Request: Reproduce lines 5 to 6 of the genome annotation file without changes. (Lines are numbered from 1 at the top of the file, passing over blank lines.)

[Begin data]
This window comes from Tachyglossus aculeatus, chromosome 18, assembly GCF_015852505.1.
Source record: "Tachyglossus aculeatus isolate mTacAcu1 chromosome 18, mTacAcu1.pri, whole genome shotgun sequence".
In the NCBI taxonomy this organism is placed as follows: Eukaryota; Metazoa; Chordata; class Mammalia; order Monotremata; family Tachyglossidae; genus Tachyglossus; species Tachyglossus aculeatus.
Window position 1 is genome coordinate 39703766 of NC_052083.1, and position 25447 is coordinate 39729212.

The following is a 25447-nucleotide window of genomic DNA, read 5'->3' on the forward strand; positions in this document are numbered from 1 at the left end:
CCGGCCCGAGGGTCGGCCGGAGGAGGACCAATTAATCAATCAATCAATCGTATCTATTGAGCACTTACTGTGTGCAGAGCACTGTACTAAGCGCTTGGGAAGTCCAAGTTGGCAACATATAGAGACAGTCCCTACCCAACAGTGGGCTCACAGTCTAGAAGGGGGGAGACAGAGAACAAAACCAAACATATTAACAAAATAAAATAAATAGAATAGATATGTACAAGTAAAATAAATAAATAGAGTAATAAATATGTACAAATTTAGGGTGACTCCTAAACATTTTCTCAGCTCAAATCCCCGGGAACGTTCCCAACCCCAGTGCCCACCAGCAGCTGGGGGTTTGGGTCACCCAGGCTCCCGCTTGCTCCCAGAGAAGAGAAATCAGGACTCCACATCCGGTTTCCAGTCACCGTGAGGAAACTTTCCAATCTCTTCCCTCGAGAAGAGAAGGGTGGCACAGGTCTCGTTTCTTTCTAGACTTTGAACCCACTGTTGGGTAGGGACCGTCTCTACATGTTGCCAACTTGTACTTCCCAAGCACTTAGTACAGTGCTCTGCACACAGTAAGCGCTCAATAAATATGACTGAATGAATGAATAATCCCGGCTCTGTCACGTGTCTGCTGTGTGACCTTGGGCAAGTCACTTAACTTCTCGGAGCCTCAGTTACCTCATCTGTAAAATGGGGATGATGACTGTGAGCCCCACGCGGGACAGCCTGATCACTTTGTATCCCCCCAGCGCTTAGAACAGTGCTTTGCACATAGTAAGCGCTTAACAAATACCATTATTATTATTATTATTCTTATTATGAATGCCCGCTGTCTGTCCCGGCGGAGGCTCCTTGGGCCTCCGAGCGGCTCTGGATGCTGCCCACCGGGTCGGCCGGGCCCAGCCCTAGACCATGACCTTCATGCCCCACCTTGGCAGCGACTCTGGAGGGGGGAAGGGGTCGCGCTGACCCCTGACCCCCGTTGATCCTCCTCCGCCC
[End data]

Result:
The following is a 25447-nucleotide window of genomic DNA, read 5'->3' on the forward strand; positions in this document are numbered from 1 at the left end:
CCGGCCCGAGGGTCGGCCGGAGGAGGACCAATTAATCAATCAATCAATCGTATCTATTGAGCACTTACTGTGTGCAGAGCACTGTACTAAGCGCTTGGGAAGTCCAAGTTGGCAACATATAGAGACAGTCCCTACCCAACAGTGGGCTCACAGTCTAGAAGGGGGGAGACAGAGAACAAAACCAAACATATTAACAAAATAAAATAAATAGAATAGATATGTACAAGTAAAATAAATAAATAGAGTAATAAATATGTACAAATTTAGGGTGACTCCTAAACATTTTCTCAGCTCAAATCCCCGGGAACGTTCCCAACCCCAGTGCCCACCAGCAGCTGGGGGTTTGGGTCACCCAGGCTCCCGCTTGCTCCCAGAGAAGAGAAATCAGGACTCCACATCCGGTTTCCAGTCACCGTGAGGAAACTTTCCAATCTCTTCCCTCGAGAAGAGAAGGGTGGCACAGGTCTCGTTTCTTTCTAGACTTTGAACCCACTGTTGGGTAGGGACCGTCTCTACATGTTGCCAACTTGTACTTCCCAAGCACTTAGTACAGTGCTCTGCACACAGTAAGCGCTCAATAAATATGACTGAATGAATGAATAATCCCGGCTCTGTCACGTGTCTGCTGTGTGACCTTGGGCAAGTCACTTAACTTCTCGGAGCCTCAGTTACCTCATCTGTAAAATGGGGATGATGACTGTGAGCCCCACGCGGGACAGCCTGATCACTTTGTATCCCCCCAGCGCTTAGAACAGTGCTTTGCACATAGTAAGCGCTTAACAAATACCATTATTATTATTATTATTCTTATTATGAATGCCCGCTGTCTGTCCCGGCGGAGGCTCCTTGGGCCTCCGAGCGGCTCTGGATGCTGCCCACCGGGTCGGCCGGGCCCAGCCCTAGACCATGACCTTCATGCCCCACCTTGGCAGCGACTCTGGAGGGGGGAAGGGGTCGCGCTGACCCCTGACCCCCGTTGATCCTCCTCCGCCC